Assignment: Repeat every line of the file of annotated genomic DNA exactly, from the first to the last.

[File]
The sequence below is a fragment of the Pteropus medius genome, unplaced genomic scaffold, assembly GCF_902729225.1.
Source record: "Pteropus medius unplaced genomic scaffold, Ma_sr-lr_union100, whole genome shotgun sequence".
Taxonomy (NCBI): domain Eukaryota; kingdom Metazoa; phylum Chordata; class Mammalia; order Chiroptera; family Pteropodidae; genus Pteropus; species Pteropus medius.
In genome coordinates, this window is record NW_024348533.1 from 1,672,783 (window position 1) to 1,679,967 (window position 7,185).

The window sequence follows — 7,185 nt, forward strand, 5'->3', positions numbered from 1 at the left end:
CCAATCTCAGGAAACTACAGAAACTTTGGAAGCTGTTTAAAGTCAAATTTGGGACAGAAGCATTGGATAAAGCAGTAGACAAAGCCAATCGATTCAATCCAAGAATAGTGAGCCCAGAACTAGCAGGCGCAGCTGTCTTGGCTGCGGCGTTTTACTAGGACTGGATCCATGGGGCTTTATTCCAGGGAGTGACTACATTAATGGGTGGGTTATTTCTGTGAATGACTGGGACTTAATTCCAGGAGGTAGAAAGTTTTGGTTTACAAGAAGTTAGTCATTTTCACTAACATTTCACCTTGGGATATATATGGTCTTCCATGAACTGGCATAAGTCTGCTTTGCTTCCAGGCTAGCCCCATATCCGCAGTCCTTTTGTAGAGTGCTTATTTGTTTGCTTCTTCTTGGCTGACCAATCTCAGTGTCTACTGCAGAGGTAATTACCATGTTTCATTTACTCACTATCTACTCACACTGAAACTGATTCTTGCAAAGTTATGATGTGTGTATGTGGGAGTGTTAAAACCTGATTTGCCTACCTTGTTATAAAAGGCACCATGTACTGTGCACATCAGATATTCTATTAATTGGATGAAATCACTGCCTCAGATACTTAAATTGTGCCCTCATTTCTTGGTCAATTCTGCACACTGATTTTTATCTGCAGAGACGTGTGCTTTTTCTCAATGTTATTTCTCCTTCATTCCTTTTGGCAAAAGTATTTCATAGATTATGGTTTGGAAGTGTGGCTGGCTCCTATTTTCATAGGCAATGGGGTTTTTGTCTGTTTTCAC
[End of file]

The sequence below is a fragment of the Pteropus medius genome, unplaced genomic scaffold, assembly GCF_902729225.1.
Source record: "Pteropus medius unplaced genomic scaffold, Ma_sr-lr_union100, whole genome shotgun sequence".
Taxonomy (NCBI): domain Eukaryota; kingdom Metazoa; phylum Chordata; class Mammalia; order Chiroptera; family Pteropodidae; genus Pteropus; species Pteropus medius.
In genome coordinates, this window is record NW_024348533.1 from 1,672,783 (window position 1) to 1,679,967 (window position 7,185).

The window sequence follows — 7,185 nt, forward strand, 5'->3', positions numbered from 1 at the left end:
CCAATCTCAGGAAACTACAGAAACTTTGGAAGCTGTTTAAAGTCAAATTTGGGACAGAAGCATTGGATAAAGCAGTAGACAAAGCCAATCGATTCAATCCAAGAATAGTGAGCCCAGAACTAGCAGGCGCAGCTGTCTTGGCTGCGGCGTTTTACTAGGACTGGATCCATGGGGCTTTATTCCAGGGAGTGACTACATTAATGGGTGGGTTATTTCTGTGAATGACTGGGACTTAATTCCAGGAGGTAGAAAGTTTTGGTTTACAAGAAGTTAGTCATTTTCACTAACATTTCACCTTGGGATATATATGGTCTTCCATGAACTGGCATAAGTCTGCTTTGCTTCCAGGCTAGCCCCATATCCGCAGTCCTTTTGTAGAGTGCTTATTTGTTTGCTTCTTCTTGGCTGACCAATCTCAGTGTCTACTGCAGAGGTAATTACCATGTTTCATTTACTCACTATCTACTCACACTGAAACTGATTCTTGCAAAGTTATGATGTGTGTATGTGGGAGTGTTAAAACCTGATTTGCCTACCTTGTTATAAAAGGCACCATGTACTGTGCACATCAGATATTCTATTAATTGGATGAAATCACTGCCTCAGATACTTAAATTGTGCCCTCATTTCTTGGTCAATTCTGCACACTGATTTTTATCTGCAGAGACGTGTGCTTTTTCTCAATGTTATTTCTCCTTCATTCCTTTTGGCAAAAGTATTTCATAGATTATGGTTTGGAAGTGTGGCTGGCTCCTATTTTCATAGGCAATGGGGTTTTTGTCTGTTTTCAC